The Internet of Things is here. Interconnectivity between devices is becoming not only common but expected as more of our day to day objects gain online capabilities. From the development of intelligent light bulbs to remotely operated kettles to advanced surveillance systems, we are demanding more from our devices every day. And developers are providing. The problem is that the new capabilities are flawed. Not so much in what they can do but in terms of their vulnerabilities. These technological wizards are churning out amazing new devices but without developing a comprehensive security system working behind the scenes. The more we connect devices, the greater we expose ourselves to cyber attacks. It only takes one chink in the armour and the entire Internet of Things can come tumbling down.
The theory is that in a few short years (perhaps decades), everything will be interconnected in the form of smart cities. Devices will all share information and be relentlessly communicating with one another. Although amazing in theory and a true life changer when it comes to the way in which humans interact and work, the potential for disaster when these sorts of systems are compromised is monumental. Already we have seen corporate giants such as PayPal, Amazon, Twitter, Spotify, Netflix and Airbnb have their websites attacked using botnets. This is the term for malicious software which creates a network of infected computers and/or devices which can be remotely controlled individually or as a group.
Many of us already have Internet of Things devices in our home. Consider your smart TV or even your DVR, cameras with built in Wi-Fi and, for those of you who have children, Wi-Fi enabled Barbie. We expect everything to have Internet capabilities now and increasingly this is a demand which is being supplied. But, as mentioned above, the products we are using are not as secure as one would expect. Security development is lagging behind product development so we are using devices which could not only be compromised themselves but lead to an infection over the entire network using botnets. With everything linked in the way that the Internet of Things allows, one compromised device can lead to malware reaching anything and everything within the network.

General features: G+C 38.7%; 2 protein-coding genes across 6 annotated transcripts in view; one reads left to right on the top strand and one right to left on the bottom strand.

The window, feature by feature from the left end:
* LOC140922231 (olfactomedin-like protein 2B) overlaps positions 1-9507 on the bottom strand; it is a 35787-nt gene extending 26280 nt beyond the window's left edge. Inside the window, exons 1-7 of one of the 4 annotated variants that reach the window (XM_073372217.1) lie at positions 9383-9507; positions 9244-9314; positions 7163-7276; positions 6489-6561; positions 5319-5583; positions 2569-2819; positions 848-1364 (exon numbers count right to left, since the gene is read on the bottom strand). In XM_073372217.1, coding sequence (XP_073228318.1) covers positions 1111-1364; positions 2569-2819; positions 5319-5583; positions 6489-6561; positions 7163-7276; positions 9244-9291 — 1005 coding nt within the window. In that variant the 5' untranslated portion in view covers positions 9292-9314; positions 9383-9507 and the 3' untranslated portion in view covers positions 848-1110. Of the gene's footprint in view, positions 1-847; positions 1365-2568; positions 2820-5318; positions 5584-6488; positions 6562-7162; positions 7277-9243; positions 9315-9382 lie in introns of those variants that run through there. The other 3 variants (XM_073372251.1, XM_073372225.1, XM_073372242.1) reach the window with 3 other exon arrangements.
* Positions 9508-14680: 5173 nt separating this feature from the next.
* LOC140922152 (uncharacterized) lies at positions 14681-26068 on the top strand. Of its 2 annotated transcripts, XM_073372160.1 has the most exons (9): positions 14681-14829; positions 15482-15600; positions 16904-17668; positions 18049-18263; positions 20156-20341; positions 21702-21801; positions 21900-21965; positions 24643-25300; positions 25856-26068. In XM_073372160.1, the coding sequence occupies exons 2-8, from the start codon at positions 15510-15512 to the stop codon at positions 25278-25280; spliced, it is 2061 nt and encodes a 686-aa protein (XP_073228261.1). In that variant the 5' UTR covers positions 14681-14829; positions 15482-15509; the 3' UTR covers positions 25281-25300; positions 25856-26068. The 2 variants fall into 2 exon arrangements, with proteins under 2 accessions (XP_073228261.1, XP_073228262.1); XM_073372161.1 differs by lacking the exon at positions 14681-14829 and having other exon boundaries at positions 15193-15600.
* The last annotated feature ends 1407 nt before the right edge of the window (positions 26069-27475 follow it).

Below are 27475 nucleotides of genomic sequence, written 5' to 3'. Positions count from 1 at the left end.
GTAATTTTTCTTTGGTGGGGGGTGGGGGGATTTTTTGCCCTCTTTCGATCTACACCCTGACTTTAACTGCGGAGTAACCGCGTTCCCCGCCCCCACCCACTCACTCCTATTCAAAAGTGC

Offices and corporations who are beginning to take advantage of admittedly some of the benefits of the Internet of Things are now faced with a new IT security problem. In the absence of inbuilt security capabilities, IT teams must ensure the company is protected through its own network. In the event of a breach, it can be incredibly hard to identify which device within the Internet of Things was compromised, something which must be done before the system can be secured again. All offices should discuss the way in which the Internet of Things will require updated IT security practices.
At the end of the day, the manufacturers of these technologies will eventually provide us with secure devices. However, current systems are still flawed and vulnerable so it is up to us as consumers to do their work for them. Every device from the Internet of Things which is added to your company needs to be protected by your own IT security systems to ensure you are maintaining your responsibility to consumers to keep their data safe. Remember: one chink in the armour is all it takes. Contact Ctrl IT for more information and advice.